“Corporates Will Be key To Meeting India’s 450 GW Renewables Aspiration”

Srinivasan Viswanathan, CEO of Vibrant Energy is looking ahead to a great run for the firm, as the market continues to open up and throw up new opportunities.

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Backed by Macquarie capital’s Blueleaf Energy which owns a majority stake in the firm, Vibrant is focused on the corporate market for renewables, with a stress on solar backed solutions.

Q. Tell us about your existing portfolio?

Srinivasan Viswanathan, CEO of Vibrant Energy

Srinivasan Viswanathan, CEO of Vibrant Energy

Srinivasan Viswanathan: As a company Vibrant has 132MW of operational capacity in the states of AP, TS and Maharashtra. At the same time the total AUM (assets under management, which includes operational + under construction+ exclusivity) at 915MW.

Q. Is the firm focused on specific geographies for now? What about specific industry segments too?

Srinivasan Viswanathan: At present, we have been catering to all industries and market segments within the Indian corporate landscape and have been able to empower corporates to become 100% renewables. Additionally, we look forward to providing round clock renewables on demand and also delivering sustainable fuels like Green Hydrogen and Green Ammonia.

 

Q. Now that ESG is finally coming to the forefront, do you believe the corporate sector can drive solar capacity growth in India?

Srinivasan Viswanathan:

 We strongly believe that the commercial and industrial segment with its emphasis on ESG will be bigger than the Discom tender market segment. A large part of India’s 450GW renewables aspiration will be met by a demand for renewables from the corporate segment. As customers across the C&I segment are on a constant lookout for hybrid solutions and round-the-clock power to meet their energy needs, it provides multiple avenues and opportunities for developers to come up with innovative and cost-effective solutions. Vibrant Energy has also been providing a lot of customers green certificates by building VPPA projects on the ISTS grid.

Q. How much of an impact will the higher module prices and broader inflation have on power costs for your customers.

Srinivasan Viswanathan: The higher module prices are a dampener in the short term. However, we hope that the government creates a level playing field that allows more clarity and certainty on how a large GW demand can be met through both import and domestic procurement. The tariff and non-tariff barriers, together with PLI for the manufacturing sector have been able to scale-up of capacities and hopefully, it will be a counter-weight to the higher module prices we are witnessing now.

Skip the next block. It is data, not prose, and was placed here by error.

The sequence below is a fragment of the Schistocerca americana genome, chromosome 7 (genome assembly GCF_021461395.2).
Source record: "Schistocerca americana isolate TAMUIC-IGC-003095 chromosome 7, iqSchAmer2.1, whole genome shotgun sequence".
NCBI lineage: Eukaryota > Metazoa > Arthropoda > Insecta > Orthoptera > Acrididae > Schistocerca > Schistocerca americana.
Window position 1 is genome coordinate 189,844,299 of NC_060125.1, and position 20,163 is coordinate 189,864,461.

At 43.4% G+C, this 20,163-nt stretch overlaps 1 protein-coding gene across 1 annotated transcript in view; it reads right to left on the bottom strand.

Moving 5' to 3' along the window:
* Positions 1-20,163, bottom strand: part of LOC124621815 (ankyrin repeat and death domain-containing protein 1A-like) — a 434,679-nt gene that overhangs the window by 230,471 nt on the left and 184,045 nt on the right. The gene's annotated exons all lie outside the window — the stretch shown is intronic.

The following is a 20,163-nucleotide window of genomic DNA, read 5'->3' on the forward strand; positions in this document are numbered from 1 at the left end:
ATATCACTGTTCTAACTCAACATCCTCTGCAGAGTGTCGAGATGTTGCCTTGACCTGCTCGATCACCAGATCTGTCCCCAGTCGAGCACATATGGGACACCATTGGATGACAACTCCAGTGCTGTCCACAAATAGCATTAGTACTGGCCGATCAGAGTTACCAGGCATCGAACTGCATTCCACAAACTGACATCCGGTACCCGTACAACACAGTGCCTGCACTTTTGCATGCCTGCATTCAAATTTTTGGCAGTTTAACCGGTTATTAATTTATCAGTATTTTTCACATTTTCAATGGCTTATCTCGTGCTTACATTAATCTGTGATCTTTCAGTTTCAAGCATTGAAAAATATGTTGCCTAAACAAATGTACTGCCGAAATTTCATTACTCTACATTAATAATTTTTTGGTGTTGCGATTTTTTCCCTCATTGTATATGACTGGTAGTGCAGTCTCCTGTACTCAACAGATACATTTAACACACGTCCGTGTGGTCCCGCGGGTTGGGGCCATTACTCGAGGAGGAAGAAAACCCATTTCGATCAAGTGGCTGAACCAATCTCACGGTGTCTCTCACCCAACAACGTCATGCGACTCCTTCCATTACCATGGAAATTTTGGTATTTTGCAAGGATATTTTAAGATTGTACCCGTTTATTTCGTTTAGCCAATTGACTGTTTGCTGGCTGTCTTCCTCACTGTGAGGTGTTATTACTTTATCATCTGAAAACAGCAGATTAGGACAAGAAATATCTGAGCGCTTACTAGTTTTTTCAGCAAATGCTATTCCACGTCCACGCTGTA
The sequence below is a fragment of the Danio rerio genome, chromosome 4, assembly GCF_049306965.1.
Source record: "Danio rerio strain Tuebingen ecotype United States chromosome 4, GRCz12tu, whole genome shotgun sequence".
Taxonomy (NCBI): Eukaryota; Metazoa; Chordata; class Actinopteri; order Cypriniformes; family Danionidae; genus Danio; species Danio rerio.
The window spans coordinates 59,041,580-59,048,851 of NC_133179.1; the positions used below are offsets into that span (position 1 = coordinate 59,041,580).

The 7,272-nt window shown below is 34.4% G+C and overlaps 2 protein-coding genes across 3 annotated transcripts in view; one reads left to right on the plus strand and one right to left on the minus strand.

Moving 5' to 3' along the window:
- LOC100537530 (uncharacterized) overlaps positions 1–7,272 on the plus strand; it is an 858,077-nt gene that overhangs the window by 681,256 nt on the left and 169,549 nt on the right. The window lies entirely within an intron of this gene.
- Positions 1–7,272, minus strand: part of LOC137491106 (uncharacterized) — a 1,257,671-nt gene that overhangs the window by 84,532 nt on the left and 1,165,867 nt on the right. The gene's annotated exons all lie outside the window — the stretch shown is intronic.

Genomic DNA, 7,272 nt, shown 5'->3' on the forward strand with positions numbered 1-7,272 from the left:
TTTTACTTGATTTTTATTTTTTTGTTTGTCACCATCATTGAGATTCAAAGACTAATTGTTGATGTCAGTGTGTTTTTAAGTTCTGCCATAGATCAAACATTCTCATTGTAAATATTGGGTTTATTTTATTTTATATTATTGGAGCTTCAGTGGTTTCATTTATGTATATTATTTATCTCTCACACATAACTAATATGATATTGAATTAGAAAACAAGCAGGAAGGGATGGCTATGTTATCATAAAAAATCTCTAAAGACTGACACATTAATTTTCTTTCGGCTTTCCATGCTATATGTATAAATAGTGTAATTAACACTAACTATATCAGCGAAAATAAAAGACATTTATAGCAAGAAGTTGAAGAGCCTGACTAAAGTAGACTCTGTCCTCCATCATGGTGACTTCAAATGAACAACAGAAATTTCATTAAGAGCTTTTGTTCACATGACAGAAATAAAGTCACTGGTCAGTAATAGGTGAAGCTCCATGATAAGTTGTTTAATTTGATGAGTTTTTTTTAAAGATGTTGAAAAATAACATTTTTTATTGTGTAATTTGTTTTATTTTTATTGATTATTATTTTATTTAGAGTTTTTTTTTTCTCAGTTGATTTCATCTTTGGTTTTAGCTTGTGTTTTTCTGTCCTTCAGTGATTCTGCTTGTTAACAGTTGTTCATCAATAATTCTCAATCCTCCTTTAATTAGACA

Q. What is Vibrant Energy’s target for say, 2025? Short term targets?

Srinivasan Viswanathan: We have a total AUM (i.e. assets under management, which includes operational + under construction+ exclusivity) at 915MW, which is expected to be operational in the next 18-24 months. We also have over 2GW of pipeline under development to cater to our future growth. By 2025, we aspire to be a platform with more than 2GW of renewable assets under management.

Q. The solar financing model is a thriving multi-billion-dollar business in the US and many other markets. Why hasn’t that happened in India yet? What would it take to change it?

Srinivasan Viswanathan: India is one of the fastest-growing markets in the world and hence will continue to attract all types of financiers. We believe India will be going to a 30 GW annual capacity addition, from the current level of 10 GW. With our ambitious targets, net-zero aspirations and a transparent bidding paradigm, we aim to attract capital as well, like the US.  The continuing effort to reform the electricity sector, supply chain constraints, and regulatory frameworks will be important and key to making this happen.

Q. Do you believe the group captive model is limited by the high credit rating requirements it demands of customers? Is there a way around that you see?

Srinivasan Viswanathan: Some form of credit enhancement product or insurance product to backstop the credit quality might be useful additions to bring to the market. The other option is that Indian banks (like the banks in developed markets) can lend based on risk premium on the probability of default and allow for all customers to be financeable.

Q. On the technology side, how have you seen the market evolve over the past 5 years? What are the changes you expect to see in the projects of tomorrow?

Srinivasan Viswanathan: Solar cell technology has been improving drastically. New technologies like HJT and Topcon will rule the module technology landscape soon. This can further ensure higher efficiencies, lesser land requirements, and larger module sizes a real possibility.

Q. Are India-based developers and EPC firms competitive in other Asian and global markets?

Srinivasan Viswanathan: This is a difficult question to answer as the lay of the land, policy, customer, and regulation is different for each market. The Indian EPC firms have proven themselves to be globally competitive outside India too.  We haven’t had many cases of Developers, moving out of India and developing projects.

Q. Does Vibrant manage O&M itself for its projects? Do you see an opportunity in O&M of large plants for independent specialists?

Srinivasan Viswanathan: As many companies prefer to have a managed solution for O&M that can take care of day-to-day requirements, there is a huge potential for independent specialists in the O&M space. Owing to our business model, we have outsourced the on-ground O&M activities. While we manage the O&M for our customers, some key asset management functions are being managed in-house by our team.

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